23 May Sunday Service – Seventh Sunday of Easter
Thy Kingdom Come – Christian week of prayer from Ascension to eve of Pentecost
– By Rev’d Belemo Alagoa.
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A couple of days ago the church celebrated the Feast of Ascension, the day we remembered our Lord Jesus Christ departed from earth to heaven 40 days after his resurrection from death with his disciples and other followers gazing up to heaven as he went up. (I hope you had time to join Nick last Thursday, ascension day). This is the picture Luke the writer of the Acts of the apostles paints for us in today’s reading. “While he was going and they were gazing up toward heaven, suddenly two men in white robes stood by them and said, “Men of Galilee, why do you stand looking up toward heaven?”(Acts 1:10-11). The disciples and other followers were with him on the mount of Olives which is a sabbath day’s journey from Jerusalem, even as he was ready to go to his Father in heaven Jesus continued to teach them and answer their questions. As he began to leave them, all they could do was to gaze into the sky, not sure what was happening in awe and wonder or perhaps surprise at what was happening to their Lord. If you remember a couple of weeks ago at his crucifixion on Good Friday, his disciples were scattered in fear and abandoned, neither witnessing or teaching others about God’s kingdom. Some even returned to their previous professions but Jesus’ appearance to them on numerous occasions after his resurrection meant they began to believe again and were strengthened by his presence. Now he is leaving them again, so it was not surprising that they were still gazing into the sky even when he was out of their sight and only reacted when the two angels spoke with them. Isn’t that familiar to when we experience something out of the extraordinary, we are transfixed in a spot, it could be good or bad news and something we witness or experience and it might take someone calling us to our senses that we react. We were not told how long they stood gazing into the sky after Jesus was lifted into the clouds before the two men spoke to them. We will never know but it seems to me that what Luke (writer of Acts) might be saying, is for us to resist our questions of Where? and How? But instead that Jesus’ departure from his followers is so that he might exercise his authority and influence over all things, places, and powers. The ascension does not mean the cessation of his ministry. It does not mean Jesus’ absence. It does not mean the suspension of God’s activity to reclaim the world. But rather the opposite.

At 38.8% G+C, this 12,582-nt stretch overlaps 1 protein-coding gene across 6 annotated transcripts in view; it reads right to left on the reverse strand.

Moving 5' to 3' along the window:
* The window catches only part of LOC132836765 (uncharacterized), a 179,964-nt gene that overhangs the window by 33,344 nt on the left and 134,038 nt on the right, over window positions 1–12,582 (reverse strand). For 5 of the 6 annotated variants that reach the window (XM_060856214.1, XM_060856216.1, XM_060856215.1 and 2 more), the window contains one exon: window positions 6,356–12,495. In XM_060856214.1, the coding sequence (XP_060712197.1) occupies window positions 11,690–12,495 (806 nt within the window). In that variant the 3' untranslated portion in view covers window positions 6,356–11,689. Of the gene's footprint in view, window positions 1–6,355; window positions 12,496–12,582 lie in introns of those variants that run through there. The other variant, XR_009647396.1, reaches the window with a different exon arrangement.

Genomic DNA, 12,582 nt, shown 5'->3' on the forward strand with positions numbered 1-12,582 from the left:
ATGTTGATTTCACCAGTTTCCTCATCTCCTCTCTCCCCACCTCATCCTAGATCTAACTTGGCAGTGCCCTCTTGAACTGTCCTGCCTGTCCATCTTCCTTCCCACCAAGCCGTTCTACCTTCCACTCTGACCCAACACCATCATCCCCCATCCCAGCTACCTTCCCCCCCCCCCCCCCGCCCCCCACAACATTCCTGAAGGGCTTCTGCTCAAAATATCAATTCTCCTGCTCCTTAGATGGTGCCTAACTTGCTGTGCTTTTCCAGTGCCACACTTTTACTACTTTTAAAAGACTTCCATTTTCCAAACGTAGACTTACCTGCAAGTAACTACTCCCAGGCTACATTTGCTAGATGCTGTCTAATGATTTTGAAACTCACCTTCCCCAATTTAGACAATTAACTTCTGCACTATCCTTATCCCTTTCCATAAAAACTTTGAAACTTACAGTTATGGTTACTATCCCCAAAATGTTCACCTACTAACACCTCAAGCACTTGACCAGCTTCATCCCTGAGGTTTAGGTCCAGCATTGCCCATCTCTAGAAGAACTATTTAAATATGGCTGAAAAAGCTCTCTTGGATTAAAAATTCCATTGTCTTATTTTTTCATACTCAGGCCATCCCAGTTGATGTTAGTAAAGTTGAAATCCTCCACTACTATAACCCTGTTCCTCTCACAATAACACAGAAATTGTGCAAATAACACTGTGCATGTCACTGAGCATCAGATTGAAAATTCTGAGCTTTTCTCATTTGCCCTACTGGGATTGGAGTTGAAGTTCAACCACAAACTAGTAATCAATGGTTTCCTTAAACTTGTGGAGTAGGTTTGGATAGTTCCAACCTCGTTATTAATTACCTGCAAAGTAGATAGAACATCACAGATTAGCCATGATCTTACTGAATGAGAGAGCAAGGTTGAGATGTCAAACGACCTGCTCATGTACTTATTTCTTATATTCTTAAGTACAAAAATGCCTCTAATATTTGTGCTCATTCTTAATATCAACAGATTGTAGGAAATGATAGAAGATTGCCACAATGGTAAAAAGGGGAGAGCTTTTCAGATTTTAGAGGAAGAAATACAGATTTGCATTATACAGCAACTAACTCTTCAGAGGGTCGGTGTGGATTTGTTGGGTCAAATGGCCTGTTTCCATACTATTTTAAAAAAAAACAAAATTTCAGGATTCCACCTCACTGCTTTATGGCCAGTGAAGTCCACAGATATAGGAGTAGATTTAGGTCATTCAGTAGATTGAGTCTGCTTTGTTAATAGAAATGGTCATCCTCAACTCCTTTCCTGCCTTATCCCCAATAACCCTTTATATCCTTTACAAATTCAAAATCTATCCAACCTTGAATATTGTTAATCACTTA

The verses preceding the ascension narrative points us towards what God is yet to do and the role the apostles will play. When the two men in white clothes called the apostles and other followers to their senses, they did not order them to get to work. Although there is urgency in the reprimand to stop gazing into the sky, the moment’s urgency does not result in immediate action.
The first great act of the apostles occurs when they travel back to Jerusalem . . . and wait, constantly devoting themselves to prayer.
Indeed, in time the apostles and the rest of Jesus’ followers will be moving outward and bearing witness to Jesus in the power of the Holy Spirit. But not yet. In time the realities about which Jesus spoke–the kingdom of God, forgiveness of sins, release from the things that bind people–will come into clearer view.
We may overlook the waiting time in the 1st chapter of Acts because it is a brief narrative interlude building suspense for the eventual coming of the Holy Spirit on Pentecost which we will celebrate next Sunday. Yet the interval makes an important point about how God will interact with these people. Presumably the Holy Spirit could have come immediately after Jesus’ ascension; but God waits or rather God has Jesus’ followers wait. I like to think that in this waiting they learn, or begin to learn, that they are to be a responsive community, a community that waits upon God to initiate. We do not know whether they walked back to Jerusalem from the ascension with eager energy or paralyzing fear. All we know is that they have to wait.
The waiting has an active quality to it, going beyond merely sitting around and contemplating the past and future. The apostles wait secluded in a “room upstairs,” where they are “constantly devoting themselves to prayer” along with others who followed Jesus, both men and women. The group remains excluded, yet expectant. In their waiting they obey Jesus’ recent commands; but, even more, they also express a readiness for what is yet to come. The waiting period conditions them to be attentive to God, so that they might respond when the time is right.
They wait in a context of enormous and yet not fully explained expectations. They live in uneasy anticipation of the new realities that Jesus has initiated. Living like this requires just as much courage as if Jesus had told them to go out immediately and change the world using their own skills. Personally I find waiting difficult and in our present circumstances of covid-19 very hard to bear. However, todays scripture points us as a worshipping community of Christians in the present circumstances the opportunity to copy the example of the apostles and other followers of Jesus to wait devoting ourselves in prayer for God to do his work .
The apostles and the other followers wait, not because they see it as their only option, but because they expect big things to come from God–things in which they will be privileged to play important roles. Therefore, like the apostles and the followers may we wait in anticipation, expectation for the renewal and restoration by the Holy Spirit at Pentecost. Amen.